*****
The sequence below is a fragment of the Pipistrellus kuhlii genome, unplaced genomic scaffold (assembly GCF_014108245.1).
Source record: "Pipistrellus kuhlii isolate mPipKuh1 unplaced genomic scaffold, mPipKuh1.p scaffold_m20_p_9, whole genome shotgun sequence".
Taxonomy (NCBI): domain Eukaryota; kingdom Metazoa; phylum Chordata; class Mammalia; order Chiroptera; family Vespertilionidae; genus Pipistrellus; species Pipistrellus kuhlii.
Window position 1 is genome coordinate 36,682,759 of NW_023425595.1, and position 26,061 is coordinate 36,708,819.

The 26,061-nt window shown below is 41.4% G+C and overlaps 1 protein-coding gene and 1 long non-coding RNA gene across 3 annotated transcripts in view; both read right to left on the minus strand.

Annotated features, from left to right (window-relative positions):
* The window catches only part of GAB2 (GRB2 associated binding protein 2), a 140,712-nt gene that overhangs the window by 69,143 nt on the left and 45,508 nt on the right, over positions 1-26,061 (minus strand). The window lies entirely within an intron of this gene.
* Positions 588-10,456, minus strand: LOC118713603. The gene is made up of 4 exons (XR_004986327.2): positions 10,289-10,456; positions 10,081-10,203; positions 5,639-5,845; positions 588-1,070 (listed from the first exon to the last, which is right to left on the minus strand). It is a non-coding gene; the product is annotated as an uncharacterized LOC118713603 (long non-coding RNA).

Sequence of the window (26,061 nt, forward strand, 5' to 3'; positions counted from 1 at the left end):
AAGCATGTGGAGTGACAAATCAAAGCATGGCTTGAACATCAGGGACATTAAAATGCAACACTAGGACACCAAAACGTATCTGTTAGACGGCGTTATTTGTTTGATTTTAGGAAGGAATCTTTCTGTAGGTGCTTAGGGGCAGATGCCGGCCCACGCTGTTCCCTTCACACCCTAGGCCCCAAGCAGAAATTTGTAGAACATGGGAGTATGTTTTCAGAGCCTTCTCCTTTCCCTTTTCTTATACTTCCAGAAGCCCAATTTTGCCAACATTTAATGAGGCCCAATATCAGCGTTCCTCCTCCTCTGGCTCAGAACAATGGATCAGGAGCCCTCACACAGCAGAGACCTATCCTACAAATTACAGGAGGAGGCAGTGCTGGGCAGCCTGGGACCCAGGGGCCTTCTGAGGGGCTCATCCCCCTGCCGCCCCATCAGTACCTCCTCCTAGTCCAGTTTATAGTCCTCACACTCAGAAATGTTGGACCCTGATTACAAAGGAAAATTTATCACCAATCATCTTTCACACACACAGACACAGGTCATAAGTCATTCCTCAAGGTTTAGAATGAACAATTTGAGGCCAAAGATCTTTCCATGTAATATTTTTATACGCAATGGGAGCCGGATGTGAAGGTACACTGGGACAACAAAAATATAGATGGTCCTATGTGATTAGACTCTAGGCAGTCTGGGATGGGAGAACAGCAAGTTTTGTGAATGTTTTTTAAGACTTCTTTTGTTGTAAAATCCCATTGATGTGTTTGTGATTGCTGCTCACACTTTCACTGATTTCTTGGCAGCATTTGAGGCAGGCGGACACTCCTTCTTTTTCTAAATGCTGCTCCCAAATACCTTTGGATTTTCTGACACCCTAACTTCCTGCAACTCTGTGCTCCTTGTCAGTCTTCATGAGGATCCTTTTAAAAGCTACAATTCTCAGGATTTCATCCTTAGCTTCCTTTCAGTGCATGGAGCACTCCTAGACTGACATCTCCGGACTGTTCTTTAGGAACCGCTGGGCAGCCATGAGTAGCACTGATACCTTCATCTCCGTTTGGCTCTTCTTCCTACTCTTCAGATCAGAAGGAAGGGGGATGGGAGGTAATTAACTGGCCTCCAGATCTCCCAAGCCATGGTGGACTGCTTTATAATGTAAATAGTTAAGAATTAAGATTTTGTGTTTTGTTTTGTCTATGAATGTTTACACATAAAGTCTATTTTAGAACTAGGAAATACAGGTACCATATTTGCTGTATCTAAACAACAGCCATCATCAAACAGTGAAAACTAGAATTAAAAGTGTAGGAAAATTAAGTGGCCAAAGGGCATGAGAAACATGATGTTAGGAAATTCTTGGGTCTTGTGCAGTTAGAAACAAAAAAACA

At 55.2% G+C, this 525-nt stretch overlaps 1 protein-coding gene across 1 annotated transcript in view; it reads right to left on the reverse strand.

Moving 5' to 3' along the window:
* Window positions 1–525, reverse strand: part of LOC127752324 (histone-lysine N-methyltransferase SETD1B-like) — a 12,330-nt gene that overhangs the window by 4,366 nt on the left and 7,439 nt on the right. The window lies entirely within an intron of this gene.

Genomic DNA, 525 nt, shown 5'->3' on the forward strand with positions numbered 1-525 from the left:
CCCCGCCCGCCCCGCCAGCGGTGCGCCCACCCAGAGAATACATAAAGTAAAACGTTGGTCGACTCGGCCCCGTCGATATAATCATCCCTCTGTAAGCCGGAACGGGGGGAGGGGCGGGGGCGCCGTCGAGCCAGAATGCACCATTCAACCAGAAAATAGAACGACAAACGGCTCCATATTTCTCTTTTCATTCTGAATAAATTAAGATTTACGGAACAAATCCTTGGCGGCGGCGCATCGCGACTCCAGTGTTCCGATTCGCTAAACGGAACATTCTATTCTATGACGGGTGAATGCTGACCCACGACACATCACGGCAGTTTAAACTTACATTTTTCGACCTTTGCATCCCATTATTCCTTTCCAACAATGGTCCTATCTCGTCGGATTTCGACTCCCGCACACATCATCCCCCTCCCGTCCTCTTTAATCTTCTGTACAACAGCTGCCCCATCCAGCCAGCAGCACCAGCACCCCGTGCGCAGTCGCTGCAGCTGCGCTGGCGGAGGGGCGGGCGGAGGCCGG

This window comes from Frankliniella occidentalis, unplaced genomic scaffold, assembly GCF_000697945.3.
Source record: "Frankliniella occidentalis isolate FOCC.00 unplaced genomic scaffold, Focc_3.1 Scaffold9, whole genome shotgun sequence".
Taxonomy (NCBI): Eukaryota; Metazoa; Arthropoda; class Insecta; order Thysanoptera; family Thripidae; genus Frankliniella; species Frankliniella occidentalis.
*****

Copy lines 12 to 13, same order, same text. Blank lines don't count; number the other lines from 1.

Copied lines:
Moving 5' to 3' along the window:
* Window positions 1–525, reverse strand: part of LOC127752324 (histone-lysine N-methyltransferase SETD1B-like) — a 12,330-nt gene that overhangs the window by 4,366 nt on the left and 7,439 nt on the right. The window lies entirely within an intron of this gene.